Investors that seek out of favor cyclical stocks nearing the bottom of the downturn might do well to consider an investment in Potash Corp. (POT). As it trades off roughly a 50% discount from its highs of 2 years ago. An investment in Potash Corp. has the upside potential of at least 25% with minimal downside from the current share prices.
Potash Corp. is world's largest fertilizer producer by capacity producing potash (30% of global capacity), nitrogen (2% of global capacity) and phosphate (3% of global capacity). It is the largest producer of potash worldwide by capacity.
As the table below shows, Potash Corp. has a somewhat diversified revenue stream. It is also well diversified geographically, by selling to US, Canada and Canpotex. Canpotex is an export company that is a third owned by Potash Corp. and exports outside the US and Canada, to Latin America, China, India and others.
Source: 10-K 2015
In the first half of 2016, the company struggled with weak pricing in potash. However, in the second half, demand started to solidify and there was some small recovery in prices for potash. Its customers were engaging more and farmers were once again seeing value in these nutrients. Potash Corp. says,
"we believe this is the first year in more than a decade where potash industry has had a drawdown in global inventory at both the producer and distributor levels."
This means that Potash Corp. will be in a more favorable environment in 2017 versus 2016. Things are slowly starting to improve but Potash Corp.'s share prices has not fully reflected this turnaround opportunity.
The lower potash prices of 2016 created huge headwinds that compressed Potash Corp.'s gross margins. All 3 nutrients had terrible realized prices in 2016 vs. 2015.
Source: 2016 Q4 Investor Presentation
The company believes that there is significant demand for potash going into 2017 and that favorable economics should develop in 2017. For example, from October 2016 to January 2017, Potash Corp. has witnessed a 17% increase in Chinese wholesale prices and that it expects 2017 to be an improvement upon 2016. Throughout 2016, investors waited the whole year for China's contract that would offer support to potash prices but that never materialized. This year, other countries are already engaging with Potash Corp. without waiting for action from China.
However, it is not all rosy for Potash Corp. because in its phosphate segment, the company feels it will continue to see prices decline in phosphate and the bottom has not yet been found. This will partially offset the gains expected in potash throughout 2017.
Source: Morningstar.com; author's calculations.
I typically define a good business with pricing power, when it has a FCF margin above 5%, (FCF/Revenue). As you can see above, Potash Corp.'s FCF margin and ROE are absolutely fantastic. Throughout the fertilizer downturn, management has kept cost in check. Kudos to Potash Corp.'s management.
Potash Corp. has grown its top line by a CAGR of 5%, which is not fantastic, but significantly better than inflation. Moreover, in spite of Potash Corp. not growing its top line a lot, it has been actively repurchasing its shares aggressively over the past decade and this has boosted the EPS number to a CAGR of 10.9%.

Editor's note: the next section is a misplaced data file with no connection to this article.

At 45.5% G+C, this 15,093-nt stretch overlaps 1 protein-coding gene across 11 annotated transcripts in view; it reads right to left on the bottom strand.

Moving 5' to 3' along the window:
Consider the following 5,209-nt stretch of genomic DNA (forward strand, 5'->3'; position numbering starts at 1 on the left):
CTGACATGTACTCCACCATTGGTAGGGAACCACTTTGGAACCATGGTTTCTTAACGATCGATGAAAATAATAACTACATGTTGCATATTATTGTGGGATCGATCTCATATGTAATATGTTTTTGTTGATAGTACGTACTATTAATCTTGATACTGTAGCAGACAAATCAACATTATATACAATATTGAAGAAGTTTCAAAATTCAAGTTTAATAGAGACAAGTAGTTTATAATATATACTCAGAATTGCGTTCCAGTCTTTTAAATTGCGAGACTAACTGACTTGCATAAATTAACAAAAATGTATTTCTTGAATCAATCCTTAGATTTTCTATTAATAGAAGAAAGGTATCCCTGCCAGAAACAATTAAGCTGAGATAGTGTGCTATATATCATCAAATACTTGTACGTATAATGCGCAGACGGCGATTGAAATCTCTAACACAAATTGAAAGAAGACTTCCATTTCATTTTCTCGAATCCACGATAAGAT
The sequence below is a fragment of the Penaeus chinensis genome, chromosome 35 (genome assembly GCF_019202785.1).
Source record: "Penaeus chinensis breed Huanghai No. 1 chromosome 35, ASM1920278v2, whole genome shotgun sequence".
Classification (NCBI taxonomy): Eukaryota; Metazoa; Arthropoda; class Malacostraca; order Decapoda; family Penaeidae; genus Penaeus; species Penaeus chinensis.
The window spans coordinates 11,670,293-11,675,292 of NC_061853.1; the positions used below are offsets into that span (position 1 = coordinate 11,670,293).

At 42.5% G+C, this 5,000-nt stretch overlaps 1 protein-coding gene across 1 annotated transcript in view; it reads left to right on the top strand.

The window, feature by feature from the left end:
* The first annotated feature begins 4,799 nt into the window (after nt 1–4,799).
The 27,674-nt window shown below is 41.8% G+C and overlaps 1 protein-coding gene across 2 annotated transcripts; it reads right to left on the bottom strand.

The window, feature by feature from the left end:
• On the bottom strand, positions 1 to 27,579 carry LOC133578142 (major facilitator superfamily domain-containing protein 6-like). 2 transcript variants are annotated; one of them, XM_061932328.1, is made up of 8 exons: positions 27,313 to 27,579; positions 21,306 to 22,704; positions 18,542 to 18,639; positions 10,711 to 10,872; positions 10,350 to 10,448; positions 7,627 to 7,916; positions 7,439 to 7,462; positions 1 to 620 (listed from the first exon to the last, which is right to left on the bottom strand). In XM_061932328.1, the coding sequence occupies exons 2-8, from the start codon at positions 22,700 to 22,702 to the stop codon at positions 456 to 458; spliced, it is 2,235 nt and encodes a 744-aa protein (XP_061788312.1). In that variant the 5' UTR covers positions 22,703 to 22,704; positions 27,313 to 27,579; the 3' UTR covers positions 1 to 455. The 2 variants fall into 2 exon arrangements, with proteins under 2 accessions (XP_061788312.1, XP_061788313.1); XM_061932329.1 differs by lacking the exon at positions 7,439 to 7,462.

In order to confirm that there is a margin of safety, I performed both a relative valuation and a DCF valuation.
My favorite metric is P/S. I like it because it is quite a clean metric. I like to compare what investors have been willing to pay for a stock over the past five years and what they are willing to pay for it now. In the past five years, investors were happy to pay 3.8x P/S. Currently, investors are only asked to pay 3.3x P/S. So on a relative valuation, the stock is underpriced.
I confirmed the margin of safety when I performed a back-of-the-envelope DCF analysis with a normalized $1275M of FCF, with 4% growth over the next five years (which is certainly below its 10-year average), before leveling off at 3% (which is less than the S&P 500 average and below this business's average). I then discounted this FCF back at 10%. I used 10% because POT is still somewhat cyclical and there are many factors that are outside of management's control. This brings the DCF to roughly $19.5B market cap or at least 20% upside to the current share price.
Potash Corp.'s stock trades cheaply relative to its potential, especially when you consider that it is a profitable stalwart that has consistently repurchased its shares over the past decade. Nevertheless, let us compare what investors are currently paying for a close competitor, Mosaic (NYSE:MOS).
This quick and dirty overview reinforces the view that this sector is currently out of favor. Investors are only willing to paying 1.5x P/S versus the 5-year average of 1.9x P/S, which is noteworthy when one considers that MOS is up ~28% over the past year, significantly outperforming the S&P 500 (~22%) over the same period.
An investment in Potash Corp. is not for everyone. It should take place in a diversified portfolio of long-term patient contrarians. There is a potential upside of 20%.
On the other hand, investors that are interesting in being exposed to the cyclical upturn in potash but demand a bigger margin of safety could do well to look at Intrepid Potash (NYSE:IPI) at its current trading price.
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Disclosure: I am/we are long IPI.
I wrote this article myself, and it expresses my own opinions. I am not receiving compensation for it (other than from Seeking Alpha). I have no business relationship with any company whose stock is mentioned in this article.